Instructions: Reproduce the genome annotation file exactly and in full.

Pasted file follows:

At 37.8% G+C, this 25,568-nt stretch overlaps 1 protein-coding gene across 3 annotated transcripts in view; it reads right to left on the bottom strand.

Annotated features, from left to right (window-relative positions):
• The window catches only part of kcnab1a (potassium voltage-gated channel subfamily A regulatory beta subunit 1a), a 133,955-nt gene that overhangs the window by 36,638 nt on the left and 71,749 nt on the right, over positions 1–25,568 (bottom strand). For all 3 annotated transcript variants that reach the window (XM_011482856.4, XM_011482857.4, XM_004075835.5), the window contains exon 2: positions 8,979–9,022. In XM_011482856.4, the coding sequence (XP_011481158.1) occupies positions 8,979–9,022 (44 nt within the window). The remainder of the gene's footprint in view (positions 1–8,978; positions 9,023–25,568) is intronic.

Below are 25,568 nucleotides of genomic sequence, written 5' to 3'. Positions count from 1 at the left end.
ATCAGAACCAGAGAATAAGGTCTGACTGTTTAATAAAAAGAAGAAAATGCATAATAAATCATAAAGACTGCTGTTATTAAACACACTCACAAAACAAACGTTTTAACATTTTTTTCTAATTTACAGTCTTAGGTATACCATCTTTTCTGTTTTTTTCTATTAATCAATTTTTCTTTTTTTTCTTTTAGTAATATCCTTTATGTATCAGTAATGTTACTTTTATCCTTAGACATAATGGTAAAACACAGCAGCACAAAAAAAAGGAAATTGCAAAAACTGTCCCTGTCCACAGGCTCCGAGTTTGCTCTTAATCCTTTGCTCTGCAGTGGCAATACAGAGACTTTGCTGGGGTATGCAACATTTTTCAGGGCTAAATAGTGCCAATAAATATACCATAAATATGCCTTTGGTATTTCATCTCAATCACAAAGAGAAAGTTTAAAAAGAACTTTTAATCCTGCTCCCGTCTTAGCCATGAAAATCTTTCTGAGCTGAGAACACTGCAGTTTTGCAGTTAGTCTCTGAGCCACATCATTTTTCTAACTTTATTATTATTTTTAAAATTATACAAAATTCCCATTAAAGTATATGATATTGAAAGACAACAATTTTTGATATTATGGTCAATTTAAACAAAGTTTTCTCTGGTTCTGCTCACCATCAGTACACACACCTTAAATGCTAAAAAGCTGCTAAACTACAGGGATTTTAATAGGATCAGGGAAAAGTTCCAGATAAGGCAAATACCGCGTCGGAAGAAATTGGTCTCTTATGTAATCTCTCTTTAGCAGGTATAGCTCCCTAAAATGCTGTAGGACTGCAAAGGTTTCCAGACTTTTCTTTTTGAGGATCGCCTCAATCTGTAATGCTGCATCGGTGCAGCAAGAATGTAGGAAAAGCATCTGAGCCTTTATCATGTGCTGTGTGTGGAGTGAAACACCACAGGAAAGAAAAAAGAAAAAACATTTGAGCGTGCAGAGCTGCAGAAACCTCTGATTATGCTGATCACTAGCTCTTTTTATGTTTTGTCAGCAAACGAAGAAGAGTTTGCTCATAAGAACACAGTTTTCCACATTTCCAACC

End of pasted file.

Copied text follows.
At 37.8% G+C, this 25,568-nt stretch overlaps 1 protein-coding gene across 3 annotated transcripts in view; it reads right to left on the bottom strand.

Annotated features, from left to right (window-relative positions):
• The window catches only part of kcnab1a (potassium voltage-gated channel subfamily A regulatory beta subunit 1a), a 133,955-nt gene that overhangs the window by 36,638 nt on the left and 71,749 nt on the right, over positions 1–25,568 (bottom strand). For all 3 annotated transcript variants that reach the window (XM_011482856.4, XM_011482857.4, XM_004075835.5), the window contains exon 2: positions 8,979–9,022. In XM_011482856.4, the coding sequence (XP_011481158.1) occupies positions 8,979–9,022 (44 nt within the window). The remainder of the gene's footprint in view (positions 1–8,978; positions 9,023–25,568) is intronic.

Below are 25,568 nucleotides of genomic sequence, written 5' to 3'. Positions count from 1 at the left end.
ATCAGAACCAGAGAATAAGGTCTGACTGTTTAATAAAAAGAAGAAAATGCATAATAAATCATAAAGACTGCTGTTATTAAACACACTCACAAAACAAACGTTTTAACATTTTTTTCTAATTTACAGTCTTAGGTATACCATCTTTTCTGTTTTTTTCTATTAATCAATTTTTCTTTTTTTTCTTTTAGTAATATCCTTTATGTATCAGTAATGTTACTTTTATCCTTAGACATAATGGTAAAACACAGCAGCACAAAAAAAAGGAAATTGCAAAAACTGTCCCTGTCCACAGGCTCCGAGTTTGCTCTTAATCCTTTGCTCTGCAGTGGCAATACAGAGACTTTGCTGGGGTATGCAACATTTTTCAGGGCTAAATAGTGCCAATAAATATACCATAAATATGCCTTTGGTATTTCATCTCAATCACAAAGAGAAAGTTTAAAAAGAACTTTTAATCCTGCTCCCGTCTTAGCCATGAAAATCTTTCTGAGCTGAGAACACTGCAGTTTTGCAGTTAGTCTCTGAGCCACATCATTTTTCTAACTTTATTATTATTTTTAAAATTATACAAAATTCCCATTAAAGTATATGATATTGAAAGACAACAATTTTTGATATTATGGTCAATTTAAACAAAGTTTTCTCTGGTTCTGCTCACCATCAGTACACACACCTTAAATGCTAAAAAGCTGCTAAACTACAGGGATTTTAATAGGATCAGGGAAAAGTTCCAGATAAGGCAAATACCGCGTCGGAAGAAATTGGTCTCTTATGTAATCTCTCTTTAGCAGGTATAGCTCCCTAAAATGCTGTAGGACTGCAAAGGTTTCCAGACTTTTCTTTTTGAGGATCGCCTCAATCTGTAATGCTGCATCGGTGCAGCAAGAATGTAGGAAAAGCATCTGAGCCTTTATCATGTGCTGTGTGTGGAGTGAAACACCACAGGAAAGAAAAAAGAAAAAACATTTGAGCGTGCAGAGCTGCAGAAACCTCTGATTATGCTGATCACTAGCTCTTTTTATGTTTTGTCAGCAAACGAAGAAGAGTTTGCTCATAAGAACACAGTTTTCCACATTTCCAACC